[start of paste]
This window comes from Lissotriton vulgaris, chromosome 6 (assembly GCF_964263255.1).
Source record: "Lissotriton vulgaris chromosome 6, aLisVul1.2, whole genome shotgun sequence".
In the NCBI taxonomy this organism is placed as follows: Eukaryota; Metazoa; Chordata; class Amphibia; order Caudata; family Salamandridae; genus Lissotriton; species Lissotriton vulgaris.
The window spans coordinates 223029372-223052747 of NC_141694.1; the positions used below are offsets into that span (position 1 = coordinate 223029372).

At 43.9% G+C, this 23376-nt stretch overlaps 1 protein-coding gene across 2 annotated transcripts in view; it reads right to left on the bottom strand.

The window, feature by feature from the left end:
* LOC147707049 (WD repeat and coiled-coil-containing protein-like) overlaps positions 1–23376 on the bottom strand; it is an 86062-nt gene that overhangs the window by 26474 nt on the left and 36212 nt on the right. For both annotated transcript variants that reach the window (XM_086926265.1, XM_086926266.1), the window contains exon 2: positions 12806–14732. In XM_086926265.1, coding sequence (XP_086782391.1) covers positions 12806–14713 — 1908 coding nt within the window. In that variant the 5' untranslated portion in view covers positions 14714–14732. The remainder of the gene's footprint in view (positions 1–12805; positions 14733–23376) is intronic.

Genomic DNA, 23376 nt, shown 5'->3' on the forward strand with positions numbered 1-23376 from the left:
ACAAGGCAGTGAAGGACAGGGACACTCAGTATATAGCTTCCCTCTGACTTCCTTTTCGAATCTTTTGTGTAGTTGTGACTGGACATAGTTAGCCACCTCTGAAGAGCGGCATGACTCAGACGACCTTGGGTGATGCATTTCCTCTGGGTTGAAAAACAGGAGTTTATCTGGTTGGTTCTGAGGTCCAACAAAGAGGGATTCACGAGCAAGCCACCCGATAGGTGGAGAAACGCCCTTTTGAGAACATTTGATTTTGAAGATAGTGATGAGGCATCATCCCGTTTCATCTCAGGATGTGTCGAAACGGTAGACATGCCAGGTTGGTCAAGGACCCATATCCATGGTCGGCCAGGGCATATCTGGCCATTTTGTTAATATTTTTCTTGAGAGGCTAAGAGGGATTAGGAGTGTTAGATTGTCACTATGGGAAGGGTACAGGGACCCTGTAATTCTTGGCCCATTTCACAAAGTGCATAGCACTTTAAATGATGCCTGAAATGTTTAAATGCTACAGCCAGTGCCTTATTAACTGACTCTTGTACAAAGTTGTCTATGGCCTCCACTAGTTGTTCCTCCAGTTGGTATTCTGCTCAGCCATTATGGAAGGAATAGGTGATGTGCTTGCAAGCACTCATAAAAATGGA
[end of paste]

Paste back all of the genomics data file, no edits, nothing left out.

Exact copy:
This window comes from Lissotriton vulgaris, chromosome 6 (assembly GCF_964263255.1).
Source record: "Lissotriton vulgaris chromosome 6, aLisVul1.2, whole genome shotgun sequence".
In the NCBI taxonomy this organism is placed as follows: Eukaryota; Metazoa; Chordata; class Amphibia; order Caudata; family Salamandridae; genus Lissotriton; species Lissotriton vulgaris.
The window spans coordinates 223029372-223052747 of NC_141694.1; the positions used below are offsets into that span (position 1 = coordinate 223029372).

At 43.9% G+C, this 23376-nt stretch overlaps 1 protein-coding gene across 2 annotated transcripts in view; it reads right to left on the bottom strand.

The window, feature by feature from the left end:
* LOC147707049 (WD repeat and coiled-coil-containing protein-like) overlaps positions 1–23376 on the bottom strand; it is an 86062-nt gene that overhangs the window by 26474 nt on the left and 36212 nt on the right. For both annotated transcript variants that reach the window (XM_086926265.1, XM_086926266.1), the window contains exon 2: positions 12806–14732. In XM_086926265.1, coding sequence (XP_086782391.1) covers positions 12806–14713 — 1908 coding nt within the window. In that variant the 5' untranslated portion in view covers positions 14714–14732. The remainder of the gene's footprint in view (positions 1–12805; positions 14733–23376) is intronic.

Genomic DNA, 23376 nt, shown 5'->3' on the forward strand with positions numbered 1-23376 from the left:
ACAAGGCAGTGAAGGACAGGGACACTCAGTATATAGCTTCCCTCTGACTTCCTTTTCGAATCTTTTGTGTAGTTGTGACTGGACATAGTTAGCCACCTCTGAAGAGCGGCATGACTCAGACGACCTTGGGTGATGCATTTCCTCTGGGTTGAAAAACAGGAGTTTATCTGGTTGGTTCTGAGGTCCAACAAAGAGGGATTCACGAGCAAGCCACCCGATAGGTGGAGAAACGCCCTTTTGAGAACATTTGATTTTGAAGATAGTGATGAGGCATCATCCCGTTTCATCTCAGGATGTGTCGAAACGGTAGACATGCCAGGTTGGTCAAGGACCCATATCCATGGTCGGCCAGGGCATATCTGGCCATTTTGTTAATATTTTTCTTGAGAGGCTAAGAGGGATTAGGAGTGTTAGATTGTCACTATGGGAAGGGTACAGGGACCCTGTAATTCTTGGCCCATTTCACAAAGTGCATAGCACTTTAAATGATGCCTGAAATGTTTAAATGCTACAGCCAGTGCCTTATTAACTGACTCTTGTACAAAGTTGTCTATGGCCTCCACTAGTTGTTCCTCCAGTTGGTATTCTGCTCAGCCATTATGGAAGGAATAGGTGATGTGCTTGCAAGCACTCATAAAAATGGA